Week 9 english 345

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Week 9 english 345

  1. 1. + ENGLISH 345 LEARNER AUTHONOMY AND LANGUAGE AWARENESS
  2. 2. + AGENDA  Material Evaluation Sharing  Blog-Class Discussions  Discussion Facilitation on Learner autonomy and language awareness (Melissa and Sarah)  Critical Language Awareness activities in K-16  Assignments  Extra time to discuss final project progress meetings, addressing concerns/questions
  3. 3. + IMPORTANT KEY WORDS  Learner autonomy (both narrow and broader definition)  General Language Awareness  Critical language Awareness  Doublespeak
  4. 4. + Blog Discussions on Learner Autonomy
  5. 5. + Kristina says…  As I read Kuma's words about framing learning as a way for learners to learn now to liberate themselves, I couldn't help but think about how the closely the suggested classroom activities are aligned with writing. Kuma suggests that learners assume the role of "mini-ethnolographers," who "investigate and understand how language rules and language use are socially structured." This approach seems especially aligned with genre-based approaches to writing. Kuma also suggests writing ind iaries or journals, forming learning (I say writers'!) groups, and utilizing online research databases. How exciting that learners can not only explore aspects of their lives through writing, but also the rules and language use associated with mediums and forums of communication, with an eye for becoming a participants in those discourses!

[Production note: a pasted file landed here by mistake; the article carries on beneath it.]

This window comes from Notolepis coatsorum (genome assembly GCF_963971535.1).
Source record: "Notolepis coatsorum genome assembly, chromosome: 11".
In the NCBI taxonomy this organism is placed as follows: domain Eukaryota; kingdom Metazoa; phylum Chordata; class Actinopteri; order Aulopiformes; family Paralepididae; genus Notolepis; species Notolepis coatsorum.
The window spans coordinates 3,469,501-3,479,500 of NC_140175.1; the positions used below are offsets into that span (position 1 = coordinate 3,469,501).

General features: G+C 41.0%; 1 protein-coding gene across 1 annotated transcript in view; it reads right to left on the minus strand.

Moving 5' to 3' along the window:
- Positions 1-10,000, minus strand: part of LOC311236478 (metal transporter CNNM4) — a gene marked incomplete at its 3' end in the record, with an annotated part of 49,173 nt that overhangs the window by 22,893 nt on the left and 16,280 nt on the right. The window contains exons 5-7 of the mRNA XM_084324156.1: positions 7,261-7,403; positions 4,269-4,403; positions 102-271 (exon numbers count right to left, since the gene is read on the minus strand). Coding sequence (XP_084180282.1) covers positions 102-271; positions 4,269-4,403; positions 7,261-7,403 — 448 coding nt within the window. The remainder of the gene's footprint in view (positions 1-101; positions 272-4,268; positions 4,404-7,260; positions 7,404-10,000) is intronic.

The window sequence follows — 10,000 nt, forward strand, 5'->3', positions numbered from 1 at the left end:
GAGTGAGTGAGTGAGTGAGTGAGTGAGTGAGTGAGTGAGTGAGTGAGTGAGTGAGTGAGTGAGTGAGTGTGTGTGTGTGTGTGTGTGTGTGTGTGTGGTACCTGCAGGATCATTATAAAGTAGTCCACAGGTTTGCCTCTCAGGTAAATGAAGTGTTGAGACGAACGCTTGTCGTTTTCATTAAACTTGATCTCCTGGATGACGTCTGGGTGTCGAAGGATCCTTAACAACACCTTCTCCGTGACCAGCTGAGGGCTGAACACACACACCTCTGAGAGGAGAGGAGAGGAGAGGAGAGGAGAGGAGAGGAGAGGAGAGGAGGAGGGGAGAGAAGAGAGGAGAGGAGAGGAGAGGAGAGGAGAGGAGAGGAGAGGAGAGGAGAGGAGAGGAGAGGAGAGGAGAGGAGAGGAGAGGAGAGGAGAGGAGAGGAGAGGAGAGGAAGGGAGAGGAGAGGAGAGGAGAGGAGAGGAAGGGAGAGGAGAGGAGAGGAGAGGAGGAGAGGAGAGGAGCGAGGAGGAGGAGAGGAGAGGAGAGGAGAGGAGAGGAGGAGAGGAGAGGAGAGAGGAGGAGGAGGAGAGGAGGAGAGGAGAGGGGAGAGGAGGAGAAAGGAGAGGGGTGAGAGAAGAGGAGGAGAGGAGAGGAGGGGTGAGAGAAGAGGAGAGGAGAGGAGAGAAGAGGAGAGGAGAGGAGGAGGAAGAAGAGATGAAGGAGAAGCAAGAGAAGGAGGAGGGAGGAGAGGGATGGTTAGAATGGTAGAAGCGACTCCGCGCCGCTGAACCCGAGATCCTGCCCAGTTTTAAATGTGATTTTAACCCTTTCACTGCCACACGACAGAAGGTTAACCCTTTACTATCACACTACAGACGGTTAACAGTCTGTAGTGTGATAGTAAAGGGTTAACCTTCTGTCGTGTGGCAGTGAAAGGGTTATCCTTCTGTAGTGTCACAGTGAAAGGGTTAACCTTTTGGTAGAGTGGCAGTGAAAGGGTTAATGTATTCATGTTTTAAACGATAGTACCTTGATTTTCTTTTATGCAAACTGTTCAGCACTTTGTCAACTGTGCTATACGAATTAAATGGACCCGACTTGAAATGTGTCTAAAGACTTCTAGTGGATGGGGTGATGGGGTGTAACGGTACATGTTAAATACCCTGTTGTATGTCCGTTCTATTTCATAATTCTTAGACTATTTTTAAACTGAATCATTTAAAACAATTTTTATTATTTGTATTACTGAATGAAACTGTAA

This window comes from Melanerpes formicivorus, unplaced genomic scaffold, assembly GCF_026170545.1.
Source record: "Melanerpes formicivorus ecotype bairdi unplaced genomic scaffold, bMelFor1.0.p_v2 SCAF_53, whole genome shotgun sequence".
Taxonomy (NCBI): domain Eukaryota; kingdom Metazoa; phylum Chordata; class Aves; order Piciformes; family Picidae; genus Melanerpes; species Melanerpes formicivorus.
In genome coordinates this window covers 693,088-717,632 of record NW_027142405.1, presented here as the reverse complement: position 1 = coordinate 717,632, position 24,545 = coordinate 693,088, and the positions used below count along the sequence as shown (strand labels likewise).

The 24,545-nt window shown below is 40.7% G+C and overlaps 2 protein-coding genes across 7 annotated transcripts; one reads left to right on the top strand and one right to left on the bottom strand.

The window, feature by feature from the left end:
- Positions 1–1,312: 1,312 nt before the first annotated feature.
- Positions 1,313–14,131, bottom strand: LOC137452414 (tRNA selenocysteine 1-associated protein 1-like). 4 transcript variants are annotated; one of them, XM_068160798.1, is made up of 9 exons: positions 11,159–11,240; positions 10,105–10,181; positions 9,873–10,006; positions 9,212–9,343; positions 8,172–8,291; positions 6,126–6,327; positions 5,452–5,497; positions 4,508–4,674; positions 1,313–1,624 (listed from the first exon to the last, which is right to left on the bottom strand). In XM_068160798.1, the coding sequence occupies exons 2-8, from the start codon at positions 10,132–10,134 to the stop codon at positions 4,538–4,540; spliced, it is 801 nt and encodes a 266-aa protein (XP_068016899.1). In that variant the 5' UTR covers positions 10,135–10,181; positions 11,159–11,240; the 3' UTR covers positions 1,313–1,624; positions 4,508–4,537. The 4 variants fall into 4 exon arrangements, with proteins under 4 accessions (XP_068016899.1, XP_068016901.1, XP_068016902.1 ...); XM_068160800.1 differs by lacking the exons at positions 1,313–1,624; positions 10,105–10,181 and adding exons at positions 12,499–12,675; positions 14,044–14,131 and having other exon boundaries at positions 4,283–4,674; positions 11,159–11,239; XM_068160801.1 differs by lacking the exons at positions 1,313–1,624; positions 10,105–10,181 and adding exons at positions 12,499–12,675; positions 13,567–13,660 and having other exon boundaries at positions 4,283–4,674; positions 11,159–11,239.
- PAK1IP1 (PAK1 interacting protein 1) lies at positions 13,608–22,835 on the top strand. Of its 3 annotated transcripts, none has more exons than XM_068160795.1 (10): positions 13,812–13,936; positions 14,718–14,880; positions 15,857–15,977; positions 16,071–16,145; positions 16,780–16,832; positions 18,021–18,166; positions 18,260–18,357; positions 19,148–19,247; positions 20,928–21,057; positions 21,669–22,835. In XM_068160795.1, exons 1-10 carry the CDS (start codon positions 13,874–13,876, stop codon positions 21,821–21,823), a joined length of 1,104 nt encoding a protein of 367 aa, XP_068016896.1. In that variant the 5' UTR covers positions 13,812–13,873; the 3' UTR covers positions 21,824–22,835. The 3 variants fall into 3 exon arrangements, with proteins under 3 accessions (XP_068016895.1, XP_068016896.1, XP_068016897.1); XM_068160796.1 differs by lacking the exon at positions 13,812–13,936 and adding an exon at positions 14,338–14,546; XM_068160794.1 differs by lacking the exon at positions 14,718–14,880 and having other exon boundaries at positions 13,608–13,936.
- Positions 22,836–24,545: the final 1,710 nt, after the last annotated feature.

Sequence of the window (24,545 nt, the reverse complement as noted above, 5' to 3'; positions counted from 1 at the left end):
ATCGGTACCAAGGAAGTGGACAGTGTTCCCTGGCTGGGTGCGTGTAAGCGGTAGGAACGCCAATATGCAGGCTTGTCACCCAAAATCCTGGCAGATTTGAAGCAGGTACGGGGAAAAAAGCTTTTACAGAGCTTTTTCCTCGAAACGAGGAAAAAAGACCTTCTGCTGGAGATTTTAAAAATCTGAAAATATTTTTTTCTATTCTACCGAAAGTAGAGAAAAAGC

6. 6. + Sarah R.  I never have thought about autonomy in a narrow and broad sense before, and I think Kuma made some interesting points about there is a difference between how one learns (narrow view) and how one can advance in their level of learning (broad view). I think this is important to understand and recognize as a future teacher because so often I think of these things as the same thing. Often I think of learning as being linear, when it is not. We do not just learn more and more, but we can learn higher too. (If that makes any sense!) I think it was good to read about learner autonomy from a perspective of some teacher responsibility because in most C&I courses it is explained simply from a “your students could be autonomous, but don’t get your hopes up” point of view.